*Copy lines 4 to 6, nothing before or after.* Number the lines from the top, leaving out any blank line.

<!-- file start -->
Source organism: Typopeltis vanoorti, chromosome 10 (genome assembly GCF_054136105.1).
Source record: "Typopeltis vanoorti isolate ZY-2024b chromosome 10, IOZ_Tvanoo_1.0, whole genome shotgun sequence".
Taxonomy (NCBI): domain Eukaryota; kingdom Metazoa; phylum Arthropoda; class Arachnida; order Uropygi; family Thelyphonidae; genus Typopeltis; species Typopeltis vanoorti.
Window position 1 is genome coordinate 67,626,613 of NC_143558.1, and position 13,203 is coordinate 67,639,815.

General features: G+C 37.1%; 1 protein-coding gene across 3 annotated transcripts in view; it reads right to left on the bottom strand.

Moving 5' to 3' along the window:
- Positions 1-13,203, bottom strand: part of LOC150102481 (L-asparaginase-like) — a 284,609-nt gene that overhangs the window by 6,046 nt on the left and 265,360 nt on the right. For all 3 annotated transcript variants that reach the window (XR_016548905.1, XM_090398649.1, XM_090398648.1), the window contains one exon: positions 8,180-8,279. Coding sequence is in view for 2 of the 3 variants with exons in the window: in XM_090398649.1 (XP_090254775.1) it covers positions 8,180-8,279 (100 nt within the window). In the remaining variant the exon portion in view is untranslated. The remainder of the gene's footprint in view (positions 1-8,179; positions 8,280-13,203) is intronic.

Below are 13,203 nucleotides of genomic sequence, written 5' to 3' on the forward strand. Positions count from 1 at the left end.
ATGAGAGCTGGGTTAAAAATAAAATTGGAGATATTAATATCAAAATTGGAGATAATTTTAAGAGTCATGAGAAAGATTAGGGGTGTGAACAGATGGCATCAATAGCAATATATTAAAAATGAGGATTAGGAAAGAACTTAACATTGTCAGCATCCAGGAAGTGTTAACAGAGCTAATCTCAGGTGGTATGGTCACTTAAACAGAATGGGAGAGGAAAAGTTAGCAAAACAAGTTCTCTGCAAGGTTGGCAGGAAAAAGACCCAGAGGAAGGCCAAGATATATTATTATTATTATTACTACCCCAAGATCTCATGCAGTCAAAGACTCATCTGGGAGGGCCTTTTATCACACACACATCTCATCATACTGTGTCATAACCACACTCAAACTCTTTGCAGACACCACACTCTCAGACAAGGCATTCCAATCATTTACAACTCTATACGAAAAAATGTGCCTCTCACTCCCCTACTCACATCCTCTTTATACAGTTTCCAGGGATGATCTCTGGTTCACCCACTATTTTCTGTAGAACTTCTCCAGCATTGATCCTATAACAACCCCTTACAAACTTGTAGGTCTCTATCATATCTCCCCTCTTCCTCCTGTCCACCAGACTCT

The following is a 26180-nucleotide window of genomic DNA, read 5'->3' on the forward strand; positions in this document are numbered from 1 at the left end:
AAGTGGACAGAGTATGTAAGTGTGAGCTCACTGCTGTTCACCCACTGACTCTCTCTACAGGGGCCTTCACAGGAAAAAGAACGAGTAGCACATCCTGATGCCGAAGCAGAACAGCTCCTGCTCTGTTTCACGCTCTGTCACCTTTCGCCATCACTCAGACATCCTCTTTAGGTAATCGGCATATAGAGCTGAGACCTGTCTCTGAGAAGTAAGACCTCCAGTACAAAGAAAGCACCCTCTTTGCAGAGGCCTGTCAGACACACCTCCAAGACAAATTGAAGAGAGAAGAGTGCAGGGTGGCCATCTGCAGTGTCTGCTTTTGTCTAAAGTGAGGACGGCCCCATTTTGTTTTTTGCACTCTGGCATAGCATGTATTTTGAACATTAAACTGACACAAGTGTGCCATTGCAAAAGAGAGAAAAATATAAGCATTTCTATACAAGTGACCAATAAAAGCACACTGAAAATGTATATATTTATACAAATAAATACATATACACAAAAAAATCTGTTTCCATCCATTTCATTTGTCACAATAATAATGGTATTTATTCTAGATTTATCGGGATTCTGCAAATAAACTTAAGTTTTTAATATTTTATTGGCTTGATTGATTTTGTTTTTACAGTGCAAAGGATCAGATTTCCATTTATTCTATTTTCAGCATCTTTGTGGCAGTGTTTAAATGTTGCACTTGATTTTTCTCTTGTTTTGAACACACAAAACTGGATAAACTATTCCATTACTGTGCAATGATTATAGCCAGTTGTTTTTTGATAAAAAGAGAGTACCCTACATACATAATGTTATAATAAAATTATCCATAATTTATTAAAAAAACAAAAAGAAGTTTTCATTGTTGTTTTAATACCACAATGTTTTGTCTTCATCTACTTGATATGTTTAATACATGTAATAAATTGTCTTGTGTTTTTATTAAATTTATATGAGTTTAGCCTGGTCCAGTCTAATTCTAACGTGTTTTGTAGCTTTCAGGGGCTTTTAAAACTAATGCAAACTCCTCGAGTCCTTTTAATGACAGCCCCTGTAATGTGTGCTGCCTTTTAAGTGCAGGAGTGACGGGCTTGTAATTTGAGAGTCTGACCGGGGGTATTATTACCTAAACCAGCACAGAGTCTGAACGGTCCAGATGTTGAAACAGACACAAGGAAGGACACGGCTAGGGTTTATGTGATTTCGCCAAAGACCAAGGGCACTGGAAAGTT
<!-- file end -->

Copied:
Window position 1 is genome coordinate 67,626,613 of NC_143558.1, and position 13,203 is coordinate 67,639,815.

General features: G+C 37.1%; 1 protein-coding gene across 3 annotated transcripts in view; it reads right to left on the bottom strand.

Moving 5' to 3' along the window: